Gold, Turquoise, and Feathers

Gold, Turquoise, and Feathers: How the Merchant-Warriors of Chichen Itza Sported the New Bling
by Annabeth Headrick, PhD; Associate Professor of Art History, University of Denver
de Young Museum, San Francisco, CA
Saturday, October 28, 2017, 10:00 am – 12:00 pm, Koret Auditorium

The 2017 Elizabeth and Lewis K. Land Memorial Lecture

Positioned in the Yucatan Penunsula of Mexico, Chichen Itza inherited many of Teotihuacan’s traditions and arose after the collapse of many great Mayan cities. The keys to its success seem to have been its ability to embrace a multicultural perspective and foster international trade on a level never before seen in Mesoamerica. The result was a burgeoning middle elite who shared in the wealth and luxury of this economic powerhouse. Because of this, new evermore exotic materials appear in the art of the city. In this talk, we will see the art made with turquoise coming from New Mexico and gold from Central and South America. Further, we will see the portraits of the newly wealthy who paraded around in all their finery.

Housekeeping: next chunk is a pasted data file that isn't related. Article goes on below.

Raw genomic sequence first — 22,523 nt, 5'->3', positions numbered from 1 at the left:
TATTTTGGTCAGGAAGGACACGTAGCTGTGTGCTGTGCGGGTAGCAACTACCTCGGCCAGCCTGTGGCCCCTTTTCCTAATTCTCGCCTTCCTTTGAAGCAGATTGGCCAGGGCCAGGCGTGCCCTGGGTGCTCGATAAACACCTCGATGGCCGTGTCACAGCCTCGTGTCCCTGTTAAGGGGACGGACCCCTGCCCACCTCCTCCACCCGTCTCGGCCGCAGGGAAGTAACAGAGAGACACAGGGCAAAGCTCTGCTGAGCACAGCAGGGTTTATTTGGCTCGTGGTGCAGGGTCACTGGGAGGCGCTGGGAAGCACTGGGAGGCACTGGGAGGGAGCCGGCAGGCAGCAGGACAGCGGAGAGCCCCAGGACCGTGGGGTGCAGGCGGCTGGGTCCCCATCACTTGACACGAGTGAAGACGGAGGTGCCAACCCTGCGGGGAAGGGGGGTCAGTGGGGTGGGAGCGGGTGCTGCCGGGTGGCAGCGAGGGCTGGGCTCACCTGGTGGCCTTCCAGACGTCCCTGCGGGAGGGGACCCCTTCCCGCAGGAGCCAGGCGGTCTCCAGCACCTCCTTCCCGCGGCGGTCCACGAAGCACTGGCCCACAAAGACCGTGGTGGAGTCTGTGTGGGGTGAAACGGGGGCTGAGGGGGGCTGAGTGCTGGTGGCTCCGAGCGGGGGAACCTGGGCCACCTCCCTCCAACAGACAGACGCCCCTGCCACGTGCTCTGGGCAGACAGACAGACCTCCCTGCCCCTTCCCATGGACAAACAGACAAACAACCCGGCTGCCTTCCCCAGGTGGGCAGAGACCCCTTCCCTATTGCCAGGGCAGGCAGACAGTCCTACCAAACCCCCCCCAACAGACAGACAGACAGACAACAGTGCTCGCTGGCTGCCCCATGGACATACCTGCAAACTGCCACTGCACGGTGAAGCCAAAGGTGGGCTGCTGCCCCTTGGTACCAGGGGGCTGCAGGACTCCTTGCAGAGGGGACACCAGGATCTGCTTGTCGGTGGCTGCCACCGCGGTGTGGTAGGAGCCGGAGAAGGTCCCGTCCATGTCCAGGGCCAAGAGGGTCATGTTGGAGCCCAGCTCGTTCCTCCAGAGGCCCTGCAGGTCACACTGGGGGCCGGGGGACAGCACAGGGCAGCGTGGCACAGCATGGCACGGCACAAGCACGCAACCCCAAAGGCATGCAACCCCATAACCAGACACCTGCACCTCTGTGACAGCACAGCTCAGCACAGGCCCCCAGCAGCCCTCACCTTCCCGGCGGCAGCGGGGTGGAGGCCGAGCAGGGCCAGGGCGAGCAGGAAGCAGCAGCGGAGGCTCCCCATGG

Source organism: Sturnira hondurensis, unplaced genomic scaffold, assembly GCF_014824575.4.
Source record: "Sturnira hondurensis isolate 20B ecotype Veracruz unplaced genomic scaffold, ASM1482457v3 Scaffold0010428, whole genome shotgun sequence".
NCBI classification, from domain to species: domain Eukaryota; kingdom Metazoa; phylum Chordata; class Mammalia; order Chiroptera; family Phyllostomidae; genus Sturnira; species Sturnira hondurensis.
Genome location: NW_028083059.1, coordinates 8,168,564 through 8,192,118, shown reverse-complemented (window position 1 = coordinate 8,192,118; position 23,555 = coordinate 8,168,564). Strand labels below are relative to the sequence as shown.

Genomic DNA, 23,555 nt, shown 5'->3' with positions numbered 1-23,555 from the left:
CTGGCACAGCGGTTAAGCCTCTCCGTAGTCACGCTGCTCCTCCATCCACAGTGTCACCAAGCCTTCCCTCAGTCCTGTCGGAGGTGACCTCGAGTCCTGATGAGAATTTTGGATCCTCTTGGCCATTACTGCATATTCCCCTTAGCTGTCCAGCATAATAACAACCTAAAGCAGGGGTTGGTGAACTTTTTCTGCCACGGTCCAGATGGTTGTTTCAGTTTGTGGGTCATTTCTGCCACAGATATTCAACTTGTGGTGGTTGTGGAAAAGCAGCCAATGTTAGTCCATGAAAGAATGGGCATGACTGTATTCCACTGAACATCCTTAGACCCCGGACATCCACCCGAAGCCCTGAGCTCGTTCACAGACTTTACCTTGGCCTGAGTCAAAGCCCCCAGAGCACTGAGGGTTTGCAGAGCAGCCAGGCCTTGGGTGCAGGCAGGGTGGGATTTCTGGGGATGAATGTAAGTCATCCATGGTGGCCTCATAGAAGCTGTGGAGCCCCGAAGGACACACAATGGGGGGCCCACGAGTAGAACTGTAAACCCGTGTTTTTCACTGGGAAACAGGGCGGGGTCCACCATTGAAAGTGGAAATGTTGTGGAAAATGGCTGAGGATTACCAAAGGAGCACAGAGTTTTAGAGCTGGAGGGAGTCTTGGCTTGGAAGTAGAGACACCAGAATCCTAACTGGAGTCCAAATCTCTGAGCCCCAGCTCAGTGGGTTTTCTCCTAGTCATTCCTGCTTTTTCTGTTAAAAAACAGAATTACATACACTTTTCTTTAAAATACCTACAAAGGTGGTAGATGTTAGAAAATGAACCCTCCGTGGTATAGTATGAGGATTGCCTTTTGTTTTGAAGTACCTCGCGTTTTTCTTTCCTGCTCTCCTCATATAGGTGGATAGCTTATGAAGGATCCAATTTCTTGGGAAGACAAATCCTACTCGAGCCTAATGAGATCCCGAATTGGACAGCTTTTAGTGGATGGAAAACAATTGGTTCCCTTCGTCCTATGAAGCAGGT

Annabeth Headrick is an Associate Professor of Art History at the University of Denver. She received her M.A. and Ph.D. from the University of Texas at Austin, specializing in the art of Mesoamerica. Her early work focused on the massive city of Teotihuacan, resulting in her book, The Teotihuacan Trinity: the Sociopolitical Structure of an Ancient Mesoamerican City. This research led to her current interests in Chichen Itza.